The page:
One of the most popular television shows of the last ten years was Mad Men. The show’s main character was an advertising executive named, Donald Draper. However, Donald Draper was not really Donald Draper. He was actually Dick Whitman. How did Dick Whitman become Donald Draper? Well, essentially, Dick Whitman stole Donald Draper’s identity.

According to a United States Department of Justice study, in 2017 the direct and indirect cost related to identity theft was estimated at $16.7 Billion. In 2014 approximately 17.6 million people, or about 7% of the US population, were affected by Identity Theft. The Consumer Sentinel Network, maintained by the Federal Trade Commission (FTC), reported that of the 2.7 million identity theft and fraud reports received in 2017, 1.1 Million were fraud related costing consumers almost $905 Million. 51.9% of fraud cases reported in 2017 were related to identity theft.

What constitutes, Identity Theft and how are people managing to lose their identities? Referring back to our friends at the Consumer Sentinel Network identity theft constitutes “online shopping and payment account fraud, email and social media fraud, medical services fraud, and insurance and securities fraud. Other types of identity theft include credit cards, opening of new accounts (29.5%), tax fraud including employment tax (17.6%), phone or utilities fraud (7.4%), bank fraud involving loans or leases, checking and savings accounts, deposit accounts, debit cards and securities accounts (10.8%), and government documents or benefits fraud (3.2%).

In 2017 there were 7920 data breaches affecting over 1 Billion records that had led to identity theft according to The Identity Theft Resource Center. A data breach involves the unauthorized access of consumer data on computer systems. There have been numerous cases reported over the last several years. Retailers such as Target, Michaels, Home Depot and Barnes & Noble have fallen victim to data breaches that exposed their customers credit card information.

Looking back to 2012, $4 Billion in fraudulent tax returns were reported by the Internal Revenue Service (IRS) affecting 770,000 tax payers. Fraudsters are able to procure social security numbers and names of unsuspecting tax payers either through the dark web, phishing tactics, malware or their own hack into the IRS back in 2016. 700,000 taxpayer identities were exposed to hackers through the “Get Transcript” program on the IRS website. The hackers used personal information gathered through online resources to answer personal identity questions that allowed them access to the secure IRS site. Oftentimes, the identity theft was not uncovered until the victim went to file their own tax return, which the IRS rejected because it was a duplicate filing. The hassle to the honest tax paying public is they now must prove who they are, and file additional paperwork and identification when filing their government required tax return.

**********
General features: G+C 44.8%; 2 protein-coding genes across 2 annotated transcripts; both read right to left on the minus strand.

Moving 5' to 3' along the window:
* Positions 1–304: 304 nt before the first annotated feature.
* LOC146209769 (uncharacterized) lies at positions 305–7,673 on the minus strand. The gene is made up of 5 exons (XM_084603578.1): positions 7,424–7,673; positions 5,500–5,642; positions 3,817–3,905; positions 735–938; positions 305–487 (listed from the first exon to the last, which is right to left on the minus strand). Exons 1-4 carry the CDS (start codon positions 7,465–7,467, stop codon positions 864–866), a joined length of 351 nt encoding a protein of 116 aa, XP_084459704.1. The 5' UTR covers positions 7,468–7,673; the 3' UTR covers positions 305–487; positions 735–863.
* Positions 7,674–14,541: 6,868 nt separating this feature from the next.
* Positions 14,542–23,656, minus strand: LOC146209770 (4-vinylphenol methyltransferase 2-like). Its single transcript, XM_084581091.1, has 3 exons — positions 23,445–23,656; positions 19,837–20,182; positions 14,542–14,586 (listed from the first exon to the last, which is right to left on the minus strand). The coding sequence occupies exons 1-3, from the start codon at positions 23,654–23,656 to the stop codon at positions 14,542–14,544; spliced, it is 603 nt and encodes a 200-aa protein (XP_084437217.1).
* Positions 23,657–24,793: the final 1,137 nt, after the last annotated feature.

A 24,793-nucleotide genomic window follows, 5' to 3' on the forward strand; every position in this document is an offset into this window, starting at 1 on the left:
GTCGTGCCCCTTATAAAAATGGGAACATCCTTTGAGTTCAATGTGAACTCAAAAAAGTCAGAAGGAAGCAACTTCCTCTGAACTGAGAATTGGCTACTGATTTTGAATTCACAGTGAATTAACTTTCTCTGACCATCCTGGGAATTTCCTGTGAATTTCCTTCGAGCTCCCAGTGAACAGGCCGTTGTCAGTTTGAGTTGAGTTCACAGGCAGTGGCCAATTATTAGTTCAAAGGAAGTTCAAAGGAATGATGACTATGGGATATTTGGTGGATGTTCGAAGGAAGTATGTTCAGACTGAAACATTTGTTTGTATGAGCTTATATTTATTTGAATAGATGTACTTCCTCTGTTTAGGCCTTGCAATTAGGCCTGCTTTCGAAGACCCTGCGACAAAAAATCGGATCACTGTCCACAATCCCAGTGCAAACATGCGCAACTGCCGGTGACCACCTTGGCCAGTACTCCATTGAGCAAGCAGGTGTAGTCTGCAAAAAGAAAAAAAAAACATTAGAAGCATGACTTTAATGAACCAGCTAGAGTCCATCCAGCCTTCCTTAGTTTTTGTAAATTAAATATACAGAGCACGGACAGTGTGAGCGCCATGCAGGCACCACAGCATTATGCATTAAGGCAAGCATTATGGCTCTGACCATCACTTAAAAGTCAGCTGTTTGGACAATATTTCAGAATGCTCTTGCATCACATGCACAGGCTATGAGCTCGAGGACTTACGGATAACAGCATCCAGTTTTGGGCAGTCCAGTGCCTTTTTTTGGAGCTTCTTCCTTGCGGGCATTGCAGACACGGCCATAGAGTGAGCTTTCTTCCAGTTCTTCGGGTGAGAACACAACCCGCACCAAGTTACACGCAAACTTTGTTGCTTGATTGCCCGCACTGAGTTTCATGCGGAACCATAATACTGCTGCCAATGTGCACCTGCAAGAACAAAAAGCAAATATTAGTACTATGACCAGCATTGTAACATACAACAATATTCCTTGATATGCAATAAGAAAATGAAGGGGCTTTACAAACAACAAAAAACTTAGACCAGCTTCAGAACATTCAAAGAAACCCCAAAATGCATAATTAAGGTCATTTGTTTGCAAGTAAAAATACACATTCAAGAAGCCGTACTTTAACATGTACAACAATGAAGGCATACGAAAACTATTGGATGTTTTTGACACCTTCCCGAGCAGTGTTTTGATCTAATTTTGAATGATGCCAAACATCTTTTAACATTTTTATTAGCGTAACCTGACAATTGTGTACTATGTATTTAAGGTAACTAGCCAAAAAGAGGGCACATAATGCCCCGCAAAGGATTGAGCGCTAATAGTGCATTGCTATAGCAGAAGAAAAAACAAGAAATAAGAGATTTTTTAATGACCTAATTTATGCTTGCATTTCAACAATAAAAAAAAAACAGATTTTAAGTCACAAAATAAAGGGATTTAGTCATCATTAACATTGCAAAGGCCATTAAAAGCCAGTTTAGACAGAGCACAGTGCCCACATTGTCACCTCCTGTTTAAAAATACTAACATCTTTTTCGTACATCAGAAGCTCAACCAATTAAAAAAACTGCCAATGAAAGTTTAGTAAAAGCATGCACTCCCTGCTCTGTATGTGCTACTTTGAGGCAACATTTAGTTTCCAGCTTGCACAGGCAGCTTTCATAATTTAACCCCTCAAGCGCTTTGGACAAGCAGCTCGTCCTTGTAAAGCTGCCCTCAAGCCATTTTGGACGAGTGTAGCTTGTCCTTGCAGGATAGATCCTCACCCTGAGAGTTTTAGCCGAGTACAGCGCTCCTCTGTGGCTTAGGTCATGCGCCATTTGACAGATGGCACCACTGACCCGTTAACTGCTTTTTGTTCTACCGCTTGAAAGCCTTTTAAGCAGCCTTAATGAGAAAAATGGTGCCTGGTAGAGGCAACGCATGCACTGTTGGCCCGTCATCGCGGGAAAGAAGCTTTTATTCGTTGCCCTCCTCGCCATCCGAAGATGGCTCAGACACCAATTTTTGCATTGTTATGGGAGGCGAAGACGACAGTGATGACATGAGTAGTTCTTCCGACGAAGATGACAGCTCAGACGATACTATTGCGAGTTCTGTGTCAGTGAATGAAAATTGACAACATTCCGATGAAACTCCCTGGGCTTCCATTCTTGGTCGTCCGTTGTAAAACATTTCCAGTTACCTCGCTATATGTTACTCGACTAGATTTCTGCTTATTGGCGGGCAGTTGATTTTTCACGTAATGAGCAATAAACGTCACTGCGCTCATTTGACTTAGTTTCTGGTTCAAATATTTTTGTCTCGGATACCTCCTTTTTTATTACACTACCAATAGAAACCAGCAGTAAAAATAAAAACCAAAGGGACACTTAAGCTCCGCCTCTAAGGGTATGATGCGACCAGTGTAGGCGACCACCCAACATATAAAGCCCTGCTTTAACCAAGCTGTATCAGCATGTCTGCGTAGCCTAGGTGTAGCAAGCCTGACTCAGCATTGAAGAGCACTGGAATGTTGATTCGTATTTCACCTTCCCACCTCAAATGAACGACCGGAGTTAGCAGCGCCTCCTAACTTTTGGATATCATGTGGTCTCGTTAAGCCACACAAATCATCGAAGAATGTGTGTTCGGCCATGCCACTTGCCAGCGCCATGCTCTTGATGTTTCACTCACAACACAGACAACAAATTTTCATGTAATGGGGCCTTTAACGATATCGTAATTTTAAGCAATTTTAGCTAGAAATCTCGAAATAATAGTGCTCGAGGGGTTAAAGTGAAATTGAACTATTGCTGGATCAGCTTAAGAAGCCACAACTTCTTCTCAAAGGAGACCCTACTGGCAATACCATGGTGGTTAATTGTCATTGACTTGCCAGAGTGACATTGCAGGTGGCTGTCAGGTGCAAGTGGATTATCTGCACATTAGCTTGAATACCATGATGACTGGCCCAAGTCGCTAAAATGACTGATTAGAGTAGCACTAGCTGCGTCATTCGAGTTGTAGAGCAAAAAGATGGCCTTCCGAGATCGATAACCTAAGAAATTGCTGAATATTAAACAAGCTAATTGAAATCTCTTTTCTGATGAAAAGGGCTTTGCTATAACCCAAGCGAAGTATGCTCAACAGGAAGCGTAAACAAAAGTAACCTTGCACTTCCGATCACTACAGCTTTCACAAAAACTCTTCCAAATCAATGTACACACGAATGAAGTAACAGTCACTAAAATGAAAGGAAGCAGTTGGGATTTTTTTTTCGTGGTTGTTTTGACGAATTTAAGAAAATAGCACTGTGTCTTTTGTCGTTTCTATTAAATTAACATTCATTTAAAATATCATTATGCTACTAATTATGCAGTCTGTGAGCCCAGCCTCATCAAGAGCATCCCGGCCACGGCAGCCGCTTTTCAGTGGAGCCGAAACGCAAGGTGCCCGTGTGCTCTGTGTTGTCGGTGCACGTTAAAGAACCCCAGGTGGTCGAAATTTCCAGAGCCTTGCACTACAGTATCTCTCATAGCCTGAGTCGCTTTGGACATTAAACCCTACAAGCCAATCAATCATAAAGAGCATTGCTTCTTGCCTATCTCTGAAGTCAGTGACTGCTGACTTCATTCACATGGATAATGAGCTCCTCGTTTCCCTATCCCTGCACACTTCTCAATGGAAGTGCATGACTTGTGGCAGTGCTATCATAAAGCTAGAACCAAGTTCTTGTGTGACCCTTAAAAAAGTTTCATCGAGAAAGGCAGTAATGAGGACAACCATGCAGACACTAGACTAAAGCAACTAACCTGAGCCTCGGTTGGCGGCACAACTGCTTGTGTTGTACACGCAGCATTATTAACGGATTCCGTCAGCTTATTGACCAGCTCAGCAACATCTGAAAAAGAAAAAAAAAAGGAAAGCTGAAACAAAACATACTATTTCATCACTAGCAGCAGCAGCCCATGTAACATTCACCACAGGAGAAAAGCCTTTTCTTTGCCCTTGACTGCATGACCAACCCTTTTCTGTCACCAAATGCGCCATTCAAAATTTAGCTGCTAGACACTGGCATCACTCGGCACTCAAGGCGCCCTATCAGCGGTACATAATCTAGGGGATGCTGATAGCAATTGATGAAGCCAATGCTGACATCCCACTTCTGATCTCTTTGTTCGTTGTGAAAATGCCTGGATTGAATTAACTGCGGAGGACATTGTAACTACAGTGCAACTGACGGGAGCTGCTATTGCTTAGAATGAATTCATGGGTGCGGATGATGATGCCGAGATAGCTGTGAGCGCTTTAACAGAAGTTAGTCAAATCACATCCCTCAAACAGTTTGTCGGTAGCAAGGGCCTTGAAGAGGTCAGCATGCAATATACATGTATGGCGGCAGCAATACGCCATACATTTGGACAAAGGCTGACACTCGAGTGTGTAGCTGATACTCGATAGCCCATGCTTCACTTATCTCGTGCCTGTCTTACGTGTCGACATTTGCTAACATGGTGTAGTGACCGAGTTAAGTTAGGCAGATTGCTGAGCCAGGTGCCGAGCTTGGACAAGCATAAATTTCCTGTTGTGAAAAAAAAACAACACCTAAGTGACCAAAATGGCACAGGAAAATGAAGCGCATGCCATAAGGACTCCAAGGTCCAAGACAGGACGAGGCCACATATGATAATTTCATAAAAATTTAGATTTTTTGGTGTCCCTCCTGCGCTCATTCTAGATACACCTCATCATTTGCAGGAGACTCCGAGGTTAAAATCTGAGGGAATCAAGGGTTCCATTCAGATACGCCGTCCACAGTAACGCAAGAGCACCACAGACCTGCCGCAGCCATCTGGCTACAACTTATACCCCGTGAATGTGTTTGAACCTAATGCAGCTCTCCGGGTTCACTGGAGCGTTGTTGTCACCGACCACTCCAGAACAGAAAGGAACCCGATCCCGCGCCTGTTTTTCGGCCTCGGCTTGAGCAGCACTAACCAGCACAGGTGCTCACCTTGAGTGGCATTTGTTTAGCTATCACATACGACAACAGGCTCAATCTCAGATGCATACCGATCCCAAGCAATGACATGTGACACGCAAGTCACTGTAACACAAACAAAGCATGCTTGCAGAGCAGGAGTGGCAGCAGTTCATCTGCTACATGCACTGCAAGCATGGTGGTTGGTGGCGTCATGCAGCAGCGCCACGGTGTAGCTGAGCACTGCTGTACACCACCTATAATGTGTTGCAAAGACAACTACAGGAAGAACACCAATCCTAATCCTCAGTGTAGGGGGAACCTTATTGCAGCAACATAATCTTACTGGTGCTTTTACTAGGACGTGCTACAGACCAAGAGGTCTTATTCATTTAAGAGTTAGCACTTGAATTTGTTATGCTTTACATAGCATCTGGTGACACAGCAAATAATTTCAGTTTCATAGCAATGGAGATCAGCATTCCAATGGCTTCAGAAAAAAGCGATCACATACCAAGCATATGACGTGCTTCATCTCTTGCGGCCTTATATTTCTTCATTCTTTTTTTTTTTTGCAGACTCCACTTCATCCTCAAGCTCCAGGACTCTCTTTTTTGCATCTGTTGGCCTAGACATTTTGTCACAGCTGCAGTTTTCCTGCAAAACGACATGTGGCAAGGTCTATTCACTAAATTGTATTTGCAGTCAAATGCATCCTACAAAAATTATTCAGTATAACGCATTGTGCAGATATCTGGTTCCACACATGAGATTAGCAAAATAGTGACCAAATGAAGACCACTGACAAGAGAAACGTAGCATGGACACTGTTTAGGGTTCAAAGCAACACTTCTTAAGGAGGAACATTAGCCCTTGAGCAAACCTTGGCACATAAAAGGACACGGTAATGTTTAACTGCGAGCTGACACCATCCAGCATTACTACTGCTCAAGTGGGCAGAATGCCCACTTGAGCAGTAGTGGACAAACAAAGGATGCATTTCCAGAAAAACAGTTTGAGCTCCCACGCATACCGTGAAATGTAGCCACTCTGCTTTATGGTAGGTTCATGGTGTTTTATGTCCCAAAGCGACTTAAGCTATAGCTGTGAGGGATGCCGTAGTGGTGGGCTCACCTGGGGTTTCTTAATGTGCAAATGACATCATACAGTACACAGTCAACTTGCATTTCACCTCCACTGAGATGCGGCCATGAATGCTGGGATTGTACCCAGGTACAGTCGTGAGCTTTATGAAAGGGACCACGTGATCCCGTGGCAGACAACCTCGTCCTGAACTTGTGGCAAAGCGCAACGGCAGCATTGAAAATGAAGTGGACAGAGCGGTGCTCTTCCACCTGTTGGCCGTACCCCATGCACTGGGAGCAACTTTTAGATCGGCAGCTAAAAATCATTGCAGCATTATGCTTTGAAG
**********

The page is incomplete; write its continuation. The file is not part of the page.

In 2014 medical related identity theft cases rose 22% to an estimated 2.3 Million cases. While prescription drug purchases are the most common identity theft related fraud, there have also been widespread reported cases involving surgeries, medical devices and equipment, insurance claims and the acquisition of government benefits such as Medicare or Medicaid. While the obvious affect of personal costs to a victim is evident, there is more at stake. Medical related identity theft fraud can affect a victim’s medical treatment history causing mix ups in diagnoses and electronic health records.

Obviously, much of what we discuss in identity theft relates back to financial fraud. With the rate of stolen credit card information from hacking and skimmers it is fairly common to receive the notice that your credit card was hacked, and you are now responsible for fighting fraudulent charges. Oftentimes, banks will even notify you of the fraud prior to you even noticing on your own. Because of the Fair Credit Billing Act your money is for the most part protected. However, there is still the hassle of having to notify the bank, work with the bank, cancel stolen cards, get replacement cards, notify any autopay vendors and update your information, etc. It is a time-consuming process.

At this point preventing identity theft is pretty much impossible. Chances are, your information is already out there, and it is just a matter of time before you become a victim. However, there are a few things you can do to protect yourself, which may limit your vulnerability to identity theft.

If you are entering your debit card personal identification number (PIN) at the grocery store or ATM, watch out for “shoulder surfers”. Purchase and use a paper shredder for sensitive documents. If not depositing your trash directly in your local transfer station or waste management facility, break up the documents into different trash receptacles or make them available for pickup on different days. If disposing of an old computer, break it apart, smash the hard drive, and again deposit the contents into different trash receptacles or spread out the pickup over different days. Mail your payments via a secure mailbox and receive your mail via a locked mailbox that only you can access. Use 2 factor authentication for email and bank account access. Analyze your credit report annually and check your online bank account often enough to confirm all transactions are valid. These are just a few suggestions that may help protect your personal information.

While we sometimes wish we were someone else, we often do not wish that someone else was us. Most of us work hard to provide for our families, create our “personal brand” and overall be responsible contributing members of society. Identity theft can strip all that away from us and cause us headaches that last for years to come.